After the presentation, we began cooking a Peruvian dish (forgot the name in Spanish; it’s stir a fried beef and veggies with lots of potatoes) Smells really yummy! Stomach growls. Hungry… Table is set, utensils washed and food and drinks are served. Te awasete kudasai. Itadakimasu! (Let’s put our hands together. Let’s eat!)
We all ducked beneath the tables. The teas and drinks spilled from the cups. Dishes and the window panes made rattling sounds. The tv shakes from the stand. We were rocked like a boat in giant waves, and we are in the first floor!!!
The principal announces to evacuate the building and stay calm. Less than 5 mins the whole school was in the center off the oval grounds. As drilled, the teachers and students go to their designated places, important files and supplies are carried. Emergency helmets worn and head counts are reported. As the principal gives his instructions another tremor shakes the ground.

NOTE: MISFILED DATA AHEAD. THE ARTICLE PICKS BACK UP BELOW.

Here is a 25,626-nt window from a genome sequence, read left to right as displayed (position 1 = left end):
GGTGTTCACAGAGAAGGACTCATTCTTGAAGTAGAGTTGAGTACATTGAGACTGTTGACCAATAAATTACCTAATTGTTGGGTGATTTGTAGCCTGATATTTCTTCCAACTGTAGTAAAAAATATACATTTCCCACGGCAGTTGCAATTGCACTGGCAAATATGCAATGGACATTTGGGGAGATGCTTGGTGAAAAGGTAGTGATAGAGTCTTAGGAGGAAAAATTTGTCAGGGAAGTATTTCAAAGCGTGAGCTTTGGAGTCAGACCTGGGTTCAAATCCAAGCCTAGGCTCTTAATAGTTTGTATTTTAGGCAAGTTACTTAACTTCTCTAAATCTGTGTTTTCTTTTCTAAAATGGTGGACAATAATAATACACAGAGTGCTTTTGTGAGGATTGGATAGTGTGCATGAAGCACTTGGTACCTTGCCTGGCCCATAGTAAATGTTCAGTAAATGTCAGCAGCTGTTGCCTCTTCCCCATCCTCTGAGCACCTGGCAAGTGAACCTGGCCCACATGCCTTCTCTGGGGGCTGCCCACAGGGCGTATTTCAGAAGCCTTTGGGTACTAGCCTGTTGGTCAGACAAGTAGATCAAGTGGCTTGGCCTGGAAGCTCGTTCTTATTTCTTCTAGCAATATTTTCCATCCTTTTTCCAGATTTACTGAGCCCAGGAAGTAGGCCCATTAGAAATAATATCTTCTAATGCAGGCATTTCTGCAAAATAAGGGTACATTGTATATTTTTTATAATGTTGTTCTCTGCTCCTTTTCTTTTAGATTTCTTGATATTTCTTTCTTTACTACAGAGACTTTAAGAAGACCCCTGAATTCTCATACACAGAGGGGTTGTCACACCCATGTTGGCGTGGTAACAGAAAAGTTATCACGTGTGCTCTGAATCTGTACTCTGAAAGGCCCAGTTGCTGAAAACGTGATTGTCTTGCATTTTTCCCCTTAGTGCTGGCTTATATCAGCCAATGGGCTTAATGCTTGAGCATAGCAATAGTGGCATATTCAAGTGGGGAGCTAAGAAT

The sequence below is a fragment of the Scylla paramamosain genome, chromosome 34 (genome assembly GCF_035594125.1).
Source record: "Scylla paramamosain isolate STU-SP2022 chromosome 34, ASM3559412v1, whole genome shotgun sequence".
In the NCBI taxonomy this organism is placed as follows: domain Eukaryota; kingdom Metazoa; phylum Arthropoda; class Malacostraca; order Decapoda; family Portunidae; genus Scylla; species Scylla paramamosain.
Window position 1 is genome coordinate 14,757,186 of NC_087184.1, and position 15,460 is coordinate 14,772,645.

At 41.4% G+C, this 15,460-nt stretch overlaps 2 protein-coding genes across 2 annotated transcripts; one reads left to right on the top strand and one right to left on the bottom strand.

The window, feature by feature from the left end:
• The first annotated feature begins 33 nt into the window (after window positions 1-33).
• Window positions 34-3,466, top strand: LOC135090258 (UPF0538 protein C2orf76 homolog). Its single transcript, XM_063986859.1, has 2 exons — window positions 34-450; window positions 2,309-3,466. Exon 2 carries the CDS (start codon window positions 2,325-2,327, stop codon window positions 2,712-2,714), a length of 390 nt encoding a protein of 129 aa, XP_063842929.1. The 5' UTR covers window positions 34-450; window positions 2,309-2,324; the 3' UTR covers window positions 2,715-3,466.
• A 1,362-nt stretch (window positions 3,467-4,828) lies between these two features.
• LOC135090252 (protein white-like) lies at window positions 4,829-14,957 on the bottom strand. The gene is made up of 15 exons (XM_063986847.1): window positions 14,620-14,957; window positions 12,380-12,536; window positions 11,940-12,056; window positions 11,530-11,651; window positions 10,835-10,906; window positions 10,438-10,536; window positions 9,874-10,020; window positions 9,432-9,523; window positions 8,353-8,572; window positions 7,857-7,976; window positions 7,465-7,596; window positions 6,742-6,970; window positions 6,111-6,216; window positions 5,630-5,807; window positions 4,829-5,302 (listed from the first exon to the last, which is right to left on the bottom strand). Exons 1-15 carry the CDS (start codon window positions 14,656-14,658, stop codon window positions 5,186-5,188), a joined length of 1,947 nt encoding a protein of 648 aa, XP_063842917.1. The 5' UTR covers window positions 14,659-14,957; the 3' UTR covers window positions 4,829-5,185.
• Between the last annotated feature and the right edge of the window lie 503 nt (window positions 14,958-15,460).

This time we see the school from the outside. The glass windows wobble, looking like they’re about to break. The night light towers wave from side to side. The trees shivered. The earth beneath us took our balance. We all sat because we couldn’t stand up straight. This time the children began to cry. The principal announces calmly; it’s a magnitude 5.9, the epicenter 8.9.
The city disaster control announcement system echoes thru the air. Keep calm. Turn off the gas and wait for further instructions. I noticed that the cars are also stopping. They must have felt it too. Sound of sirens screaming followed. Fire trucks racing, ambulance speeding and patrol cars and police motorbikes are on the move.